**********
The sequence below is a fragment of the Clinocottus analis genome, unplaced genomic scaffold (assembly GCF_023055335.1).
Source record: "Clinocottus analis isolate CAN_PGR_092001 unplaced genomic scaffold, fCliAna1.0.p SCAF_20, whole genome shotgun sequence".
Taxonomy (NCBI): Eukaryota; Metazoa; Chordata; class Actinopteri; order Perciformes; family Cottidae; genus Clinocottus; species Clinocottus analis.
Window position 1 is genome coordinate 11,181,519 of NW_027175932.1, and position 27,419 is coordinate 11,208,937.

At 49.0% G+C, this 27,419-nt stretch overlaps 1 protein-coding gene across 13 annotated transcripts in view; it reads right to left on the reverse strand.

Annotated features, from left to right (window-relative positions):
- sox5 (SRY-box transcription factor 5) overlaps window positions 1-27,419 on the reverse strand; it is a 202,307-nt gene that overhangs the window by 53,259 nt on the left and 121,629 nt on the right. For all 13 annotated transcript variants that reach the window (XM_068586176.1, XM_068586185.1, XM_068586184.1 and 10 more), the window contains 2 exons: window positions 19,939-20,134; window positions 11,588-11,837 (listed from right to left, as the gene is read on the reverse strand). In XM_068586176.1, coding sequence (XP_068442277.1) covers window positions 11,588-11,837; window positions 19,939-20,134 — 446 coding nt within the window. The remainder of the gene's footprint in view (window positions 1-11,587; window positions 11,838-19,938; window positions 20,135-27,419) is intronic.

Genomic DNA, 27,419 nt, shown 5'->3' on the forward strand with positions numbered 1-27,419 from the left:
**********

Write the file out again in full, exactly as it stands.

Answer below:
The sequence below is a fragment of the Clinocottus analis genome, unplaced genomic scaffold (assembly GCF_023055335.1).
Source record: "Clinocottus analis isolate CAN_PGR_092001 unplaced genomic scaffold, fCliAna1.0.p SCAF_20, whole genome shotgun sequence".
Taxonomy (NCBI): Eukaryota; Metazoa; Chordata; class Actinopteri; order Perciformes; family Cottidae; genus Clinocottus; species Clinocottus analis.
Window position 1 is genome coordinate 11,181,519 of NW_027175932.1, and position 27,419 is coordinate 11,208,937.

At 49.0% G+C, this 27,419-nt stretch overlaps 1 protein-coding gene across 13 annotated transcripts in view; it reads right to left on the reverse strand.

Annotated features, from left to right (window-relative positions):
- sox5 (SRY-box transcription factor 5) overlaps window positions 1-27,419 on the reverse strand; it is a 202,307-nt gene that overhangs the window by 53,259 nt on the left and 121,629 nt on the right. For all 13 annotated transcript variants that reach the window (XM_068586176.1, XM_068586185.1, XM_068586184.1 and 10 more), the window contains 2 exons: window positions 19,939-20,134; window positions 11,588-11,837 (listed from right to left, as the gene is read on the reverse strand). In XM_068586176.1, coding sequence (XP_068442277.1) covers window positions 11,588-11,837; window positions 19,939-20,134 — 446 coding nt within the window. The remainder of the gene's footprint in view (window positions 1-11,587; window positions 11,838-19,938; window positions 20,135-27,419) is intronic.

Genomic DNA, 27,419 nt, shown 5'->3' on the forward strand with positions numbered 1-27,419 from the left: